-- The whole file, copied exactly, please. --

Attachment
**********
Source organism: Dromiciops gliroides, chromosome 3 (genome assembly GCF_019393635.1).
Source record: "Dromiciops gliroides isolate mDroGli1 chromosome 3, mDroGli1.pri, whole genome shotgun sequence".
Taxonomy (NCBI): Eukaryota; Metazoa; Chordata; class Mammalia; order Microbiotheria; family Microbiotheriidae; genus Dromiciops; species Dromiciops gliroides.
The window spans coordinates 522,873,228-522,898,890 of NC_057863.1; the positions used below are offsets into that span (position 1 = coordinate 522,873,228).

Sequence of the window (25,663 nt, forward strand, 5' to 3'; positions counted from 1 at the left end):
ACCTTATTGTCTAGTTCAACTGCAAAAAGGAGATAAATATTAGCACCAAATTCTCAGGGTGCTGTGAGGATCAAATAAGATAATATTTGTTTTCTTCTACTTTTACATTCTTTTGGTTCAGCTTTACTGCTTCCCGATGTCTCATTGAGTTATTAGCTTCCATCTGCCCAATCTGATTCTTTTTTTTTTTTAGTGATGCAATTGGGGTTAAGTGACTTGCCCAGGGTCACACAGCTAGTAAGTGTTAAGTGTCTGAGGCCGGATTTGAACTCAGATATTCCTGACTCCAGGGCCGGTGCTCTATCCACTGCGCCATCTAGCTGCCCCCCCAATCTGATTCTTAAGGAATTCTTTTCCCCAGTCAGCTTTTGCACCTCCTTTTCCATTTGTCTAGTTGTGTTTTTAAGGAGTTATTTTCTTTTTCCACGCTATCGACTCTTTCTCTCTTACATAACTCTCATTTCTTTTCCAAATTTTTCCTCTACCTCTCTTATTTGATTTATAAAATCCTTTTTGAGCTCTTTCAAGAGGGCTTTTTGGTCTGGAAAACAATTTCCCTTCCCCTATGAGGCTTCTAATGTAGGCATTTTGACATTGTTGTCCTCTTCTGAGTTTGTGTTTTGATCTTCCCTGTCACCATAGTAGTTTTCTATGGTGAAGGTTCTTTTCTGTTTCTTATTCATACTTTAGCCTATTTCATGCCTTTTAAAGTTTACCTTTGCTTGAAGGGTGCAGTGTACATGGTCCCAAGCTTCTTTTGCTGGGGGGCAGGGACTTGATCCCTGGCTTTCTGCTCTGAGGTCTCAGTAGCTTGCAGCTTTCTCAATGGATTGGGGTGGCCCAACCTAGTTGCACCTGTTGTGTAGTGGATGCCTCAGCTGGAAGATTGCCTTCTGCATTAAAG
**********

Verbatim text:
Source organism: Dromiciops gliroides, chromosome 3 (genome assembly GCF_019393635.1).
Source record: "Dromiciops gliroides isolate mDroGli1 chromosome 3, mDroGli1.pri, whole genome shotgun sequence".
Taxonomy (NCBI): Eukaryota; Metazoa; Chordata; class Mammalia; order Microbiotheria; family Microbiotheriidae; genus Dromiciops; species Dromiciops gliroides.
The window spans coordinates 522,873,228-522,898,890 of NC_057863.1; the positions used below are offsets into that span (position 1 = coordinate 522,873,228).

Sequence of the window (25,663 nt, forward strand, 5' to 3'; positions counted from 1 at the left end):
ACCTTATTGTCTAGTTCAACTGCAAAAAGGAGATAAATATTAGCACCAAATTCTCAGGGTGCTGTGAGGATCAAATAAGATAATATTTGTTTTCTTCTACTTTTACATTCTTTTGGTTCAGCTTTACTGCTTCCCGATGTCTCATTGAGTTATTAGCTTCCATCTGCCCAATCTGATTCTTTTTTTTTTTTAGTGATGCAATTGGGGTTAAGTGACTTGCCCAGGGTCACACAGCTAGTAAGTGTTAAGTGTCTGAGGCCGGATTTGAACTCAGATATTCCTGACTCCAGGGCCGGTGCTCTATCCACTGCGCCATCTAGCTGCCCCCCCAATCTGATTCTTAAGGAATTCTTTTCCCCAGTCAGCTTTTGCACCTCCTTTTCCATTTGTCTAGTTGTGTTTTTAAGGAGTTATTTTCTTTTTCCACGCTATCGACTCTTTCTCTCTTACATAACTCTCATTTCTTTTCCAAATTTTTCCTCTACCTCTCTTATTTGATTTATAAAATCCTTTTTGAGCTCTTTCAAGAGGGCTTTTTGGTCTGGAAAACAATTTCCCTTCCCCTATGAGGCTTCTAATGTAGGCATTTTGACATTGTTGTCCTCTTCTGAGTTTGTGTTTTGATCTTCCCTGTCACCATAGTAGTTTTCTATGGTGAAGGTTCTTTTCTGTTTCTTATTCATACTTTAGCCTATTTCATGCCTTTTAAAGTTTACCTTTGCTTGAAGGGTGCAGTGTACATGGTCCCAAGCTTCTTTTGCTGGGGGGCAGGGACTTGATCCCTGGCTTTCTGCTCTGAGGTCTCAGTAGCTTGCAGCTTTCTCAATGGATTGGGGTGGCCCAACCTAGTTGCACCTGTTGTGTAGTGGATGCCTCAGCTGGAAGATTGCCTTCTGCATTAAAG